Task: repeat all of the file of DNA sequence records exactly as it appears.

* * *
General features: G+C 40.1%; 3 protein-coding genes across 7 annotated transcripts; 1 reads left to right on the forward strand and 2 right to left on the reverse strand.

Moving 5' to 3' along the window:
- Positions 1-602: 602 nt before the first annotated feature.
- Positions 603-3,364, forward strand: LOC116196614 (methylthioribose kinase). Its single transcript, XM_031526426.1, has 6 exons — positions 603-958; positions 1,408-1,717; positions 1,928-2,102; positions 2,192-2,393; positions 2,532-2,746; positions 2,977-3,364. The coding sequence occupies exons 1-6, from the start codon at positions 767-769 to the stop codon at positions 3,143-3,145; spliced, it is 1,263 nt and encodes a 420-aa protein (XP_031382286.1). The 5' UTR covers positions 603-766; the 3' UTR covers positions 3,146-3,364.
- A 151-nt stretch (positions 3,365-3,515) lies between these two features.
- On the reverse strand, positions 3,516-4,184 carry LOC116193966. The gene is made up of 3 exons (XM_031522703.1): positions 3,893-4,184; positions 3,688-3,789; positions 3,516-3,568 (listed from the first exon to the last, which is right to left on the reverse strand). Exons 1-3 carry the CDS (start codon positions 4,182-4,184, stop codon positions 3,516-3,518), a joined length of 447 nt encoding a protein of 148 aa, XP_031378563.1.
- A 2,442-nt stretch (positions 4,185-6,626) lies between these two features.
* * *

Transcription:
General features: G+C 40.1%; 3 protein-coding genes across 7 annotated transcripts; 1 reads left to right on the forward strand and 2 right to left on the reverse strand.

Moving 5' to 3' along the window:
- Positions 1-602: 602 nt before the first annotated feature.
- Positions 603-3,364, forward strand: LOC116196614 (methylthioribose kinase). Its single transcript, XM_031526426.1, has 6 exons — positions 603-958; positions 1,408-1,717; positions 1,928-2,102; positions 2,192-2,393; positions 2,532-2,746; positions 2,977-3,364. The coding sequence occupies exons 1-6, from the start codon at positions 767-769 to the stop codon at positions 3,143-3,145; spliced, it is 1,263 nt and encodes a 420-aa protein (XP_031382286.1). The 5' UTR covers positions 603-766; the 3' UTR covers positions 3,146-3,364.
- A 151-nt stretch (positions 3,365-3,515) lies between these two features.
- On the reverse strand, positions 3,516-4,184 carry LOC116193966. The gene is made up of 3 exons (XM_031522703.1): positions 3,893-4,184; positions 3,688-3,789; positions 3,516-3,568 (listed from the first exon to the last, which is right to left on the reverse strand). Exons 1-3 carry the CDS (start codon positions 4,182-4,184, stop codon positions 3,516-3,518), a joined length of 447 nt encoding a protein of 148 aa, XP_031378563.1.
- A 2,442-nt stretch (positions 4,185-6,626) lies between these two features.